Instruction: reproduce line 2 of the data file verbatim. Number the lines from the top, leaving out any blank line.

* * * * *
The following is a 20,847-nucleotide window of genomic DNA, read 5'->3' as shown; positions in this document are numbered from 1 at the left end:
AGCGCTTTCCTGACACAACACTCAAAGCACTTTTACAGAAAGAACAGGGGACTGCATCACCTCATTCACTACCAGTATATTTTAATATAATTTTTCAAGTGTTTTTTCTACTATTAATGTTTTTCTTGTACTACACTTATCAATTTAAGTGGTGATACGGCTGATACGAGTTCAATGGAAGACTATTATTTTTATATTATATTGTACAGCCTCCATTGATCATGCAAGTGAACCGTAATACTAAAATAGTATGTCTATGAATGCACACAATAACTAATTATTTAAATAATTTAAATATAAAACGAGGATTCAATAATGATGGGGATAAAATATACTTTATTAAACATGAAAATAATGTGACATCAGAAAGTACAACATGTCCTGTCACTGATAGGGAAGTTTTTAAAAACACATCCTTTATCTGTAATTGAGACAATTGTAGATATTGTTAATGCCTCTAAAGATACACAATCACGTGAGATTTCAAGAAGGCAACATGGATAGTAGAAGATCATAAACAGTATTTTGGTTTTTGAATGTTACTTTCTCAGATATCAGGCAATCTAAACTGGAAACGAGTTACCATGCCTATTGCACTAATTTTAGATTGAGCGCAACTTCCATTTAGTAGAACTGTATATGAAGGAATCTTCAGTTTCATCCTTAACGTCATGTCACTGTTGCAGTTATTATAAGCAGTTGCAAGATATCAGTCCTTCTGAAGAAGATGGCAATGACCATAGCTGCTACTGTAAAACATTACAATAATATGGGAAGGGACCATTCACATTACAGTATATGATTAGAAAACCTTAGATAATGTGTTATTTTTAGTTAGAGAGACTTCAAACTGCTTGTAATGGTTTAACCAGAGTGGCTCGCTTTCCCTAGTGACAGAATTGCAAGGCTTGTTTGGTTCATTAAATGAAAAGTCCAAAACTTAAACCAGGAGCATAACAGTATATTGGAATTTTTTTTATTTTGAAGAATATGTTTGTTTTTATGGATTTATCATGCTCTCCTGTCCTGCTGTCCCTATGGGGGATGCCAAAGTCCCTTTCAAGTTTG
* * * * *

AGCGCTTTCCTGACACAACACTCAAAGCACTTTTACAGAAAGAACAGGGGACTGCATCACCTCATTCACTACCAGTATATTTTAATATAATTTTTCAAGTGTTTTTTCTACTATTAATGTTTTTCTTGTACTACACTTATCAATTTAAGTGGTGATACGGCTGATACGAGTTCAATGGAAGACTATTATTTTTATATTATATTGTACAGCCTCCATTGATCATGCAAGTGAACCGTAATACTAAAATAGTATGTCTATGAATGCACACAATAACTAATTATTTAAATAATTTAAATATAAAACGAGGATTCAATAATGATGGGGATAAAATATACTTTATTAAACATGAAAATAATGTGACATCAGAAAGTACAACATGTCCTGTCACTGATAGGGAAGTTTTTAAAAACACATCCTTTATCTGTAATTGAGACAATTGTAGATATTGTTAATGCCTCTAAAGATACACAATCACGTGAGATTTCAAGAAGGCAACATGGATAGTAGAAGATCATAAACAGTATTTTGGTTTTTGAATGTTACTTTCTCAGATATCAGGCAATCTAAACTGGAAACGAGTTACCATGCCTATTGCACTAATTTTAGATTGAGCGCAACTTCCATTTAGTAGAACTGTATATGAAGGAATCTTCAGTTTCATCCTTAACGTCATGTCACTGTTGCAGTTATTATAAGCAGTTGCAAGATATCAGTCCTTCTGAAGAAGATGGCAATGACCATAGCTGCTACTGTAAAACATTACAATAATATGGGAAGGGACCATTCACATTACAGTATATGATTAGAAAACCTTAGATAATGTGTTATTTTTAGTTAGAGAGACTTCAAACTGCTTGTAATGGTTTAACCAGAGTGGCTCGCTTTCCCTAGTGACAGAATTGCAAGGCTTGTTTGGTTCATTAAATGAAAAGTCCAAAACTTAAACCAGGAGCATAACAGTATATTGGAATTTTTTTTATTTTGAAGAATATGTTTGTTTTTATGGATTTATCATGCTCTCCTGTCCTGCTGTCCCTATGGGGGATGCCAAAGTCCCTTTCAAGTTTG